I had been an early riser in the past. But since my nerves became so weak, I thought it best for me to have more rest. For this reason I rose between six and seven, and sometimes after seven. I purposely got into the habit of sleeping a quarter of an hour or half an hour after dinner.
I thought I found benefit from the much-needed relaxation. In this way, however, my soul had suffered considerably. Unavoidable work often came upon me before I had sufficient time for prayer and reading the Word.
I finally decided that, whatever my body might suffer, I would no longer let the most precious part of the day pass away while I was in bed. By the grace of God I was able to begin the very next day to rise earlier and have continued to rise early since that time. I allow myself now-about seven hours of sleep. Although I am far from being strong and have much to tire me mentally, I find this is quite sufficient to refresh me. In addition, I gave up sleeping after dinner. The result has been that I can have long and precious times for prayer and meditation before breakfast.
Concerning my body and the state of my nerves, I have been much better since. The worst thing I could have done for my weak nerves was to have lain an hour or more in bed than I used to before my illness because it actually weakened my body.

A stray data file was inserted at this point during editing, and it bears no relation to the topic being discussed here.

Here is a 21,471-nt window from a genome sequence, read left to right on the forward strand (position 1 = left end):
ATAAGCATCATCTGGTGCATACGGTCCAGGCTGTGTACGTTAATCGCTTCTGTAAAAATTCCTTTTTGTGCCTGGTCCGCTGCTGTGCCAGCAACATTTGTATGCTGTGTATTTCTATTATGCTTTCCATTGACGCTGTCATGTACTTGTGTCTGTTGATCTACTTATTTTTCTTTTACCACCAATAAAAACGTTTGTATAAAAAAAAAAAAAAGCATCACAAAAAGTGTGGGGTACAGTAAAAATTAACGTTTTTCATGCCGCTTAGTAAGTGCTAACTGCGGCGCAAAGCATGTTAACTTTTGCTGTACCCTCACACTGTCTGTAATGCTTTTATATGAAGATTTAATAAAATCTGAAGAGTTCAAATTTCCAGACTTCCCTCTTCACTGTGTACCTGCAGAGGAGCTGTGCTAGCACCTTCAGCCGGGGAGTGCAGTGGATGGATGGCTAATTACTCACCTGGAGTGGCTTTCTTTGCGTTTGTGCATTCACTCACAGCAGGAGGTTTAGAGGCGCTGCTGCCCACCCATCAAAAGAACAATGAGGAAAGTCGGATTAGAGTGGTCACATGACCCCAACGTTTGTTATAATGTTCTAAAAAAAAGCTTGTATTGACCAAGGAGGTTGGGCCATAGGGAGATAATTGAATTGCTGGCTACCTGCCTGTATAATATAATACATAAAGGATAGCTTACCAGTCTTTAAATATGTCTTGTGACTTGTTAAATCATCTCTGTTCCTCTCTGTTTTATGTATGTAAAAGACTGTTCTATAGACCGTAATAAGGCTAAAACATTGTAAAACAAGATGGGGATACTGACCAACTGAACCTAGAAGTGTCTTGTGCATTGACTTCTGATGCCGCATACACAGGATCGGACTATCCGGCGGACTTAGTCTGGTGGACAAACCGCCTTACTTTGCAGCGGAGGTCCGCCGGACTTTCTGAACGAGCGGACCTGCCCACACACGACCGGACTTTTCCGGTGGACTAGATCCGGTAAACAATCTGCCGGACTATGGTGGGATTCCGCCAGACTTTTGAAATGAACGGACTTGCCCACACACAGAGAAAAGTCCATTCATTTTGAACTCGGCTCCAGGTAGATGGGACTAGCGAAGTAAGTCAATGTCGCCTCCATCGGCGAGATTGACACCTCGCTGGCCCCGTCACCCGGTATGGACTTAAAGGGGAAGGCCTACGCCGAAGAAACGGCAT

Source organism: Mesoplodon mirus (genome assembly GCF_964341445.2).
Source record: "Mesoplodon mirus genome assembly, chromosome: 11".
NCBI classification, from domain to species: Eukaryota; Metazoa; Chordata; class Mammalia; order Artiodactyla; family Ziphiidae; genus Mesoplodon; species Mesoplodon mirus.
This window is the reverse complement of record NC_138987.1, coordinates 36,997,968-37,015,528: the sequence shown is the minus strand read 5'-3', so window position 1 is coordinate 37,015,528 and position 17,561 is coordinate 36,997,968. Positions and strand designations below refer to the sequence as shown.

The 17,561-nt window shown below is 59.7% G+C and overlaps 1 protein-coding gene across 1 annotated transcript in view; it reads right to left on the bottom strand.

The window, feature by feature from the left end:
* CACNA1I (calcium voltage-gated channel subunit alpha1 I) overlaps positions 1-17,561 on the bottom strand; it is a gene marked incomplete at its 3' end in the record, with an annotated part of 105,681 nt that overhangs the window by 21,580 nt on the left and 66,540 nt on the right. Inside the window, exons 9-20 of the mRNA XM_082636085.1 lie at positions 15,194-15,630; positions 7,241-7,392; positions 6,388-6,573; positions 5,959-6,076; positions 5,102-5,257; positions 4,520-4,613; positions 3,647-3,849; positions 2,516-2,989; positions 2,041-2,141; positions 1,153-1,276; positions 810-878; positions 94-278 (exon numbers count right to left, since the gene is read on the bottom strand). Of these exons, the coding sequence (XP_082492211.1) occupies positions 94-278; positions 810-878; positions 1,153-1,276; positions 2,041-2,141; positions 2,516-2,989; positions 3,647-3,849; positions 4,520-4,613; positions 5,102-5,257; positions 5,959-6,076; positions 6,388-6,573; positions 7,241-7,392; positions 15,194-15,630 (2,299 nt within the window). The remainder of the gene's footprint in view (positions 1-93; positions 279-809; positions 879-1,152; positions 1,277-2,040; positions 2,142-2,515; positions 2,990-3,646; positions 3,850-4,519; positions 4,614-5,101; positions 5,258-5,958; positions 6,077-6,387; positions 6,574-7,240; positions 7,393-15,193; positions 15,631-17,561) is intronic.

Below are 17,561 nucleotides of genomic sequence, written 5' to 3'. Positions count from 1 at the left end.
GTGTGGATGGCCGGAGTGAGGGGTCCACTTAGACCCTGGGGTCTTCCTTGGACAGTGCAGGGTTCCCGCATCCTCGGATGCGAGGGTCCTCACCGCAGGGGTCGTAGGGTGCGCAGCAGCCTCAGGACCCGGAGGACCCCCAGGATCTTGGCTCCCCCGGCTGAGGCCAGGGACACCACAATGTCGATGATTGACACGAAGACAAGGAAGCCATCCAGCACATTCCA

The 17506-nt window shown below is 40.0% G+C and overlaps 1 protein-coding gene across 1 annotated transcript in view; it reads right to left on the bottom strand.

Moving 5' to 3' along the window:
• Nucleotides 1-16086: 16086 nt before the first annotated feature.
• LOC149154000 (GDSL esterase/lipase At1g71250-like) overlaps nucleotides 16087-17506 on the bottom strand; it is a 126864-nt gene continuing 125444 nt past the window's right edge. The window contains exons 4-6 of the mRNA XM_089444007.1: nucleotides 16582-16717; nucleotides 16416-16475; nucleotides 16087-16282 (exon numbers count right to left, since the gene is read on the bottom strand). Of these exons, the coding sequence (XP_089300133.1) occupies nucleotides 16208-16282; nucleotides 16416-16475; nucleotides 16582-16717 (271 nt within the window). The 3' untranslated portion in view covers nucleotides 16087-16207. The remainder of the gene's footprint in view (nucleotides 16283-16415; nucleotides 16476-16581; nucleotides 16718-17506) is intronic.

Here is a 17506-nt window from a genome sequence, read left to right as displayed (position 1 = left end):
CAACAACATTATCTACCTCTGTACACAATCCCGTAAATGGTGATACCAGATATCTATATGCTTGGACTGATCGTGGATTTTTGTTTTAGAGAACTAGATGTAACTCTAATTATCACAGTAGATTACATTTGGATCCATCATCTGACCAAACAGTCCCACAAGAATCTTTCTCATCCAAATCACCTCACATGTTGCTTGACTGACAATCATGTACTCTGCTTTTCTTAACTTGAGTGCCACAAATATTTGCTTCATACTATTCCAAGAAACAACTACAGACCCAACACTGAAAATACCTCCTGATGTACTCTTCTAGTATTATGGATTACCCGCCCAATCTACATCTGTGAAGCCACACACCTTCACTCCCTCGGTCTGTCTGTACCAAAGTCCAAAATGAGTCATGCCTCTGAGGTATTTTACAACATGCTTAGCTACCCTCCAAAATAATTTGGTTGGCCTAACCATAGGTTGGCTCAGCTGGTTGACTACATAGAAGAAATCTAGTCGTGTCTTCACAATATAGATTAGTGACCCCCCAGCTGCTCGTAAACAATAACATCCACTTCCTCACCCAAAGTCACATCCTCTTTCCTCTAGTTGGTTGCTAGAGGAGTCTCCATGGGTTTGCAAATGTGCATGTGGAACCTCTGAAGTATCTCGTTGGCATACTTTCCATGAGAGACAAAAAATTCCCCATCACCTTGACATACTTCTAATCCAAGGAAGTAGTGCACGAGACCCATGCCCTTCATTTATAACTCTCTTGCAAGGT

I want to encourage all believers to get into the habit of rising early to meet with God. How much time should be allowed for rest? No rule of universal application can be given because all persons do not require the same amount of sleep. Also the same persons, at different times, according to the strength or weakness of their body, may require more or less. Most doctors agree that healthy men do not require more than between six or seven hours of sleep, and females need no more than seven or eight hours.
Children of God should be careful not to allow themselves too little sleep since few men can do with less than six hours of sleep and still be well in body and mind. As a young man, before I went to the university, I went to bed regularly at ten and rose at four, studied hard, and was in good health. Since I have allowed myself only about seven hours, I have been much better in body and in nerves than when I spent eight or eight and a half hours in bed.
Someone may ask, "But why should I rise early?" To remain too long in bed is a waste of time. Wasting-time is unbecoming a saint who is bought by the precious blood of Jesus. His time and all he has is to be used for the Lord. If we sleep more than is necessary for the refreshment of the body, it is wasting the time the Lord has entrusted us to be used for His glory, for our own benefit, and for the benefit of the aims and unbelievers around us.
Just as too much food injures the body, the same is true regarding sleep. Medical persons would readily agree that lying longer in bed than is necessary to strengthen the body actually weakens it.
It also injures the soul. Lying too long in bed not merely keeps us from giving the most precious part of the day to prayer and meditation, but this sloth leads also to many other evils. Anyone who spends one, two, or three hours in prayer and meditation before breakfast will soon discover the beneficial effect early rising has on the outward and inward man.